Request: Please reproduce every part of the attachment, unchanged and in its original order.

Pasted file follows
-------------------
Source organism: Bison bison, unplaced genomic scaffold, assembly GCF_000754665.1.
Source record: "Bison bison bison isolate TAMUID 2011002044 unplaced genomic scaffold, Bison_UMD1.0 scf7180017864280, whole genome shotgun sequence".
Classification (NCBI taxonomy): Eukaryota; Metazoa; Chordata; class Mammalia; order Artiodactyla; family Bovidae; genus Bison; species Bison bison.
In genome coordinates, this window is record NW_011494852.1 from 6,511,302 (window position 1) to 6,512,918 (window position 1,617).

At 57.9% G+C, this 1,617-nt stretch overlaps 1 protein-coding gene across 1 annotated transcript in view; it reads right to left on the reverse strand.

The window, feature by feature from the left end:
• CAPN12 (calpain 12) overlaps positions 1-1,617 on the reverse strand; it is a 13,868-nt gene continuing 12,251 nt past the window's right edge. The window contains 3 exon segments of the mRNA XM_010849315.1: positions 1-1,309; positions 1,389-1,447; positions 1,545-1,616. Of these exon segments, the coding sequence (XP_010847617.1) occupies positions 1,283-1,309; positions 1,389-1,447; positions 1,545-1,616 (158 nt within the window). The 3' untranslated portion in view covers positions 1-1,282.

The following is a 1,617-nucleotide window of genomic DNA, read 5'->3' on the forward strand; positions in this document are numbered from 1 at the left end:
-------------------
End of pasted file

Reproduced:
Source organism: Bison bison, unplaced genomic scaffold, assembly GCF_000754665.1.
Source record: "Bison bison bison isolate TAMUID 2011002044 unplaced genomic scaffold, Bison_UMD1.0 scf7180017864280, whole genome shotgun sequence".
Classification (NCBI taxonomy): Eukaryota; Metazoa; Chordata; class Mammalia; order Artiodactyla; family Bovidae; genus Bison; species Bison bison.
In genome coordinates, this window is record NW_011494852.1 from 6,511,302 (window position 1) to 6,512,918 (window position 1,617).

At 57.9% G+C, this 1,617-nt stretch overlaps 1 protein-coding gene across 1 annotated transcript in view; it reads right to left on the reverse strand.

The window, feature by feature from the left end:
• CAPN12 (calpain 12) overlaps positions 1-1,617 on the reverse strand; it is a 13,868-nt gene continuing 12,251 nt past the window's right edge. The window contains 3 exon segments of the mRNA XM_010849315.1: positions 1-1,309; positions 1,389-1,447; positions 1,545-1,616. Of these exon segments, the coding sequence (XP_010847617.1) occupies positions 1,283-1,309; positions 1,389-1,447; positions 1,545-1,616 (158 nt within the window). The 3' untranslated portion in view covers positions 1-1,282.

The following is a 1,617-nucleotide window of genomic DNA, read 5'->3' on the forward strand; positions in this document are numbered from 1 at the left end: